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. Last Updated: 07/27/2016

Siberian Firemen Battle Legacy of Toxic Blaze




ANGARSK, East Siberia -- Almost seven years ago, 740 young firemen battled a blaze that raged for 10 days at a cable factory near Irkutsk and turned hundreds of tons of plastic, oil and metal into a concoction of deadly vapors.


Now, most of these firemen are facing a different kind of battle - a painful struggle to overcome the mysterious illnesses plaguing them and what they see as bureaucratic indifference to their plight.


The fire broke out in the predawn darkness of Dec. 24, 1992 at Irkutskkabel in Shelekhov, a grim industrial city of 54,000 about 20 kilometers southwest of Irkutsk.


In the course of the next 10 days, 1,240 tons of plastics, dozens of tons of oil, heavy metals, paints and 300 tons of oily paper used to wrap wire cable were consumed by the fire that burned at temperatures over 1,000 degrees.


As they worked to put out the blaze, the poorly equipped firefighters breathed in the noxious gases, dust and deadly dioxins that it spewed into the air.


The dust and smoke cloud from the fire rose as high as 100 meters, and you could smell it from at least 6 kilometers away, said Sergei, 34, who was the head of a firefighting unit that rushed in from Angarsk that morning. His team worked for 14 hours at the Shelekhov fire.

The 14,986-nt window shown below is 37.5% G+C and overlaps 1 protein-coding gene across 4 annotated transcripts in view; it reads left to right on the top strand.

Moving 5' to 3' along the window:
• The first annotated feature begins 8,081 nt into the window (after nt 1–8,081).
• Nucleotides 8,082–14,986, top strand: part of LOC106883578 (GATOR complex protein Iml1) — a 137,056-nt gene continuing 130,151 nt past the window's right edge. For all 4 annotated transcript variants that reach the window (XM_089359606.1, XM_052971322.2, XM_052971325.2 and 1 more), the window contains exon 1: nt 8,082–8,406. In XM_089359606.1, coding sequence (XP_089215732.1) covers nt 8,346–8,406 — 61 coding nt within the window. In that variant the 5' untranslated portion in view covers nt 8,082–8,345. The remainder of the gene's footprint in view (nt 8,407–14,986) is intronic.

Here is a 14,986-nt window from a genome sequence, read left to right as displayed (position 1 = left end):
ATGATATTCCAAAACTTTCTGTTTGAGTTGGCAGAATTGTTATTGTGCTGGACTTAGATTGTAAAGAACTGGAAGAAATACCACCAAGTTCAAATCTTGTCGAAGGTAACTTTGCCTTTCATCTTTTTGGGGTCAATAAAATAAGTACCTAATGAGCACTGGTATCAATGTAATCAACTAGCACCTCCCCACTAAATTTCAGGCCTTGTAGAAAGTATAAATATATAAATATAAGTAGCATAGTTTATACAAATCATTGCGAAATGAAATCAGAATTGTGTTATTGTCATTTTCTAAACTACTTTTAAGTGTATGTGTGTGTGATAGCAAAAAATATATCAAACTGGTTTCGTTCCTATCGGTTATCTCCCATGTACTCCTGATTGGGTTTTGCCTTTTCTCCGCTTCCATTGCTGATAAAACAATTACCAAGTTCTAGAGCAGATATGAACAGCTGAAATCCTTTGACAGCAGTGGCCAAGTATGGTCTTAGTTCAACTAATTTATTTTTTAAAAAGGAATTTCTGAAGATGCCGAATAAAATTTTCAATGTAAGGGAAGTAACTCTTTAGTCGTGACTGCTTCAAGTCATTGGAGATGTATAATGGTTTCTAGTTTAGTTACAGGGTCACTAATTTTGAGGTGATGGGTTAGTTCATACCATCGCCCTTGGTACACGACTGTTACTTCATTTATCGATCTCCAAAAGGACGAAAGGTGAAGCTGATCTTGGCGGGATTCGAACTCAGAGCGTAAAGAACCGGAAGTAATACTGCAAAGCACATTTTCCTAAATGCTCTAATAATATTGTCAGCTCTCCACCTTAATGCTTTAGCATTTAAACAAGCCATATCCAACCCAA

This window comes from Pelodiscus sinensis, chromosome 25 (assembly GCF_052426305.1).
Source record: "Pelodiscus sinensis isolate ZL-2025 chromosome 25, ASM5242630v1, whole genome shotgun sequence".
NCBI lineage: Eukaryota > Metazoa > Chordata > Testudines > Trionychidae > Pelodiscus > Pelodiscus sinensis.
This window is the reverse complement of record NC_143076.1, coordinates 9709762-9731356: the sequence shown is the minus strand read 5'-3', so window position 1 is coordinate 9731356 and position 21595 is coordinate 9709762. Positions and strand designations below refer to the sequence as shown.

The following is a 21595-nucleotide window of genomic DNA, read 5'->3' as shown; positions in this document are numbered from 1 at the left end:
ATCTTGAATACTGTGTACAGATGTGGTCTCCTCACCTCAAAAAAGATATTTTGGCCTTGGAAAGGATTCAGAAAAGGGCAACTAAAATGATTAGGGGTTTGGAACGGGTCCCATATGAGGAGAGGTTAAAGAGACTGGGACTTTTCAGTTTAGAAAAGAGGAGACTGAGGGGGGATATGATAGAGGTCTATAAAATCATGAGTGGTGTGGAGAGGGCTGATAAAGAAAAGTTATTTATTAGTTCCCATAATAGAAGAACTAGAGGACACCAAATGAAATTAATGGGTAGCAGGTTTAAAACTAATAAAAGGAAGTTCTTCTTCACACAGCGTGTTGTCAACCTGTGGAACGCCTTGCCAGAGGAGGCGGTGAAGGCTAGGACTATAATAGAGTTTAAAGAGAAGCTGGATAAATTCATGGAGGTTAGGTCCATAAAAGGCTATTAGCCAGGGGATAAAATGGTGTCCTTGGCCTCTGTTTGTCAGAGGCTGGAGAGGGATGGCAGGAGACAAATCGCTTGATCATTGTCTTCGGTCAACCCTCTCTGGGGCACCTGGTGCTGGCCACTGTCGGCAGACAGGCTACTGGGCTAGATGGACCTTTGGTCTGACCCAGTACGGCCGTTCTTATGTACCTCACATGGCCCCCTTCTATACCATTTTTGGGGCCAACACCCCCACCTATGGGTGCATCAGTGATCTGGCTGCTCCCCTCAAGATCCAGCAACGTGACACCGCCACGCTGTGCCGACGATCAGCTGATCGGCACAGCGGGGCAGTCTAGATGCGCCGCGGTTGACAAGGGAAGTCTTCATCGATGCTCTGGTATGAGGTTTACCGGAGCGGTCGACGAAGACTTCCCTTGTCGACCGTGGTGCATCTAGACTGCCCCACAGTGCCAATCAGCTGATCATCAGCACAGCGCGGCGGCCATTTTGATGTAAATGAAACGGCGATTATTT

The firemen had no protection aside from their regular heavy-duty tarpaulin suits. On the second morning of the blaze, even those few firemen who had breathing apparatuses were ordered to take them off.


Anatoly Byvaltsev, a former deputy head of the Irkutsk regional fire department and one of the fire commanders during the Shelekhov fire, said the oxygen tanks were too dangerous for the firemen to carry because of highly flammable oil in the plant.


One day, Byvaltsev said he saw one of his men collapse with foam coming out of his mouth. By that time, dozens of firemen had fallen sick.


Shelekhov had only a small fire station, and firemen from the cities of Irkutsk, Angarsk and Usolye Sibirskoye rushed in to help. Among them were 240 cadets of the Irkutsk Fire School. "The cadets, they had nothing but their cotton uniforms to protect them," said Sergei, who didn't want his last name published because he is fighting an uphill battle to certify his illnesses as related to the 1992 fire.


The fire units were finally pulled off of the site in January 1993, but the fire was still not dead. "We poured and poured water over it. And in the end, it just froze over," recalls Oleg Zhernov, a firemen from Shelekhov. Over the next five months, his unit repeatedly rushed to the factory to put out fires that burst out from underneath the thick crust of melted plastic and metal covering the disaster site.


Since the fire, more than 200 firefighters have been hospitalized at the Institute for Health in the Workplace and Human Ecology in Angarsk and been diagnosed with chemical-related damage to their central and peripheral nervous systems.


According to doctors, researchers and the firemen themselves, some suffered brain damage, and most complained of fatigue, pains and numbness in their arms and legs. Some suffered from ulcers, blackouts, skyrocketing blood pressure. One man fainted while riding a trolley.


Some firemen came to the medical clinic days after the fire. For others, it took years to recognize something was wrong. Now, some of the disabled young men check into the hospital several times a year just to ease their suffering, said Oleg Lakhman, the head physician at the Angarsk health institute.


Even though the firemen receive treatment, their health keeps deteriorating, researchers at the institute said.